In every license renewal application, applicants must certify that their operations are in compliance with the RF radiation standards set out in Section 1.1310 of the Commission’s rules. In connection with the renewal applications of two Hawaii FM stations, the FCC issued short-term one-year renewals of the station’s licenses, rather than the normal 8 year renewals. The Commission’s decision chronicles a period that spanned several years where the FCC twice found the stations to be in violation of the RF radiation rules, responding to complaints from those who worked nearby. The first time the station had reported that the problem was corrected, the FCC inspected and found that it still existed. Finally, after these inspections and FCC fines for noncompliance, the stations moved to new sites that resolved the issues.

Beyond the demonstration of how seriously the FCC takes its RF radiation rules, and how broadcasters need to be truthful and accurate in reporting on the state of their compliance, the decision shows the FCC’s process of evaluating penalties when deciding whether to issue a license renewal to an applicant with a history of rule violations. The FCC has several choices when confronted at license renewal time with violations of its rules. In many cases (like public file violations that we wrote about last week), the FCC will simply issue a fine. As in this case, the FCC can issue a short-term renewal. But, in the case of serious violations, the FCC can “designate a case for hearing”, meaning that they send the renewal application to an administrative law judge (a judge who is part of the FCC) to hold a trial-type hearing to determine if the license should be revoked. When is that most serious option pursued?


Continue Reading Short Term License Issued to Radio Stations Because of Violations of RF Radiation Rules – Showing the FCC’s Options for Penalties at License Renewal Time

Just a reminder to broadcast stations in certain states of several upcoming February obligations.  First up, February 1st is the deadline for Radio Stations in Arkansas, Louisiana, and Mississippi to file their FCC Form 303-S license renewal applications seeking a renewal of their broadcast licenses.  (See our earlier license renewal advisory for more information about the FCC’s

What’s up for broadcasters in 2012?  What dates do they need to keep on their radar to make sure that they are in legal compliance?  Our broadcaster calendar for 2012 is now available and ready for your review.  It’s an especially busy year – with television license renewals beginning and radio renewals continuing, lowest unit

All commercial broadcasters (AM/FM/TV and even LPTV) have to file their Biennial Ownership Reports on December 1, beginning a very busy month in the broadcaster’s regulatory world.  December 1 is also the deadline for noncommercial ownership reports to be filed by noncommercial radio stations in Alabama, Connecticut, Georgia, Massachusetts, Maine, New Hampshire, Rhode Island and Vermont, and noncommercial television stations in Colorado, Minnesota, Montana, North Dakota and South Dakota (see our Advisory here)Annual EEO Public File reports are also due to be in station files for stations in all of the states where noncommercial stations have ownership filings (see our Advisory on the EEO Public File Report here).  License renewals for radio broadcasters in Georgia and Alabama are also due on that date (see our License Renewal advisory here) , as are the Commission’s cut of the ancillary and supplementary revenues made by digital television broadcasters (our summary here).  And all full-power broadcasters need to file their reports on the results of the recent Nationwide EAS Test by December 27 (see our post here).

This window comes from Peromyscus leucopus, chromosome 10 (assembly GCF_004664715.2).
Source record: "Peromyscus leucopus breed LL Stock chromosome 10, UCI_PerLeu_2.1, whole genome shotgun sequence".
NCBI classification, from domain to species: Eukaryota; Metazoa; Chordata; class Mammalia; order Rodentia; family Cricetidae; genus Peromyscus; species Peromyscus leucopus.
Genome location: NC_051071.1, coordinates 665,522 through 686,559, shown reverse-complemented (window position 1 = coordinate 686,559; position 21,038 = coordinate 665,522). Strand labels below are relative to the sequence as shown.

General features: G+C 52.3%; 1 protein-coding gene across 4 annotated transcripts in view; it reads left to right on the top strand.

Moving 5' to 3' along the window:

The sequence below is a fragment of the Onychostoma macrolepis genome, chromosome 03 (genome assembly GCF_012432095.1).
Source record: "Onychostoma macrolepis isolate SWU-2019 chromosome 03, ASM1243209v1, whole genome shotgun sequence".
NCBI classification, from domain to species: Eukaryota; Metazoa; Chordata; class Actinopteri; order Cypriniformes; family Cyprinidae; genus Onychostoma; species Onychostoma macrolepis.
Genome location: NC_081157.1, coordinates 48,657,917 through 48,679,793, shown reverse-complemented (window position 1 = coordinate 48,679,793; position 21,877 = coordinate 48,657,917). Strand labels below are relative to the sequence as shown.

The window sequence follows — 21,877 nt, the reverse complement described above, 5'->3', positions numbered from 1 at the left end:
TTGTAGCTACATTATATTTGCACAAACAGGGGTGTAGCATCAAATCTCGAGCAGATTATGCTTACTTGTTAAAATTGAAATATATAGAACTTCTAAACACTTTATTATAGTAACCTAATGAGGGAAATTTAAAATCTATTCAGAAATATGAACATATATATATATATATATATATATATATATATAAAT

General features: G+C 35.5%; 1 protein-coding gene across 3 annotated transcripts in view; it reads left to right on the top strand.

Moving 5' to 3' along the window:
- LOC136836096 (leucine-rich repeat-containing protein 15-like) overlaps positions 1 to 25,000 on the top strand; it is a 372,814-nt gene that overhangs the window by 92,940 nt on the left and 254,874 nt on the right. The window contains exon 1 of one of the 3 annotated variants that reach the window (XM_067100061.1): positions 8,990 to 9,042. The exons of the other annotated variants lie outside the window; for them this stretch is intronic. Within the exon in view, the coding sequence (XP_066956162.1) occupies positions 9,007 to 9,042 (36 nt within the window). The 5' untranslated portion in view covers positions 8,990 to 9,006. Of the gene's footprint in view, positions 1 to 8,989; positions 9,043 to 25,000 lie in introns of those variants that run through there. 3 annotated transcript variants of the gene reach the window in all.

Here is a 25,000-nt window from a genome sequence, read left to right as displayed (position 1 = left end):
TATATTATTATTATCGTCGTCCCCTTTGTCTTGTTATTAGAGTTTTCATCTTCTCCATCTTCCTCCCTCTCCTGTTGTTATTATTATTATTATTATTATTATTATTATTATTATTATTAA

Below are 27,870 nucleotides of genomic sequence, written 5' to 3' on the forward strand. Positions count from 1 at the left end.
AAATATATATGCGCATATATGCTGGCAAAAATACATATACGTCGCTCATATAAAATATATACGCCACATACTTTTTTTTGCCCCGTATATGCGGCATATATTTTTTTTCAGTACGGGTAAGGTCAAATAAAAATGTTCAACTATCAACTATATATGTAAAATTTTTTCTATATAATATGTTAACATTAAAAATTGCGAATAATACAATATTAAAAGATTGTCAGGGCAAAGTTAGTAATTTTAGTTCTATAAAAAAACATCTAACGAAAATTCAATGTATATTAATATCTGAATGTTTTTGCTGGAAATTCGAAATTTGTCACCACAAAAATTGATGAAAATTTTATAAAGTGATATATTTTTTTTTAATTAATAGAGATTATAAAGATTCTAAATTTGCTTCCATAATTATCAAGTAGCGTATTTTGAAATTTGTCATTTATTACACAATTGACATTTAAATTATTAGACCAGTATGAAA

December also brings a Commission meeting, at which the CALM Act rules will be adopted according to the tentative agenda for the December 12 meeting.   The CALM Act is intended to eliminate loud commercials.  These rules are required by statute to be adopted in December (see our summary of the proposed rules here).  Comments on a number of other FCC proposals in rulemaking proceedings are also due. The FCC just announced  that comments in the proceeding to determine if FM digital operations using the IBOC technology (so-called HD Radio) can operate with different power levels on each side of the main channel are due by December 19 (see our summary of this proceeding here). Comments on the controversial proposal for the online public inspection file for television stations are due on December 22.


Continue Reading December 1 Deadline for Biennial Ownership Reports Begins A Busy Regulatory Month for Broadcasters

The tenuous legal status of marijuana advertising on broadcast stations just got a little more tenuous as a Federal prosecutor in Southern California has reportedly indicated an intent to prosecute radio and TV stations, as well as newspapers and magazines, that advertise medical marijuana clinics.  As we have written before, advertising such clinics was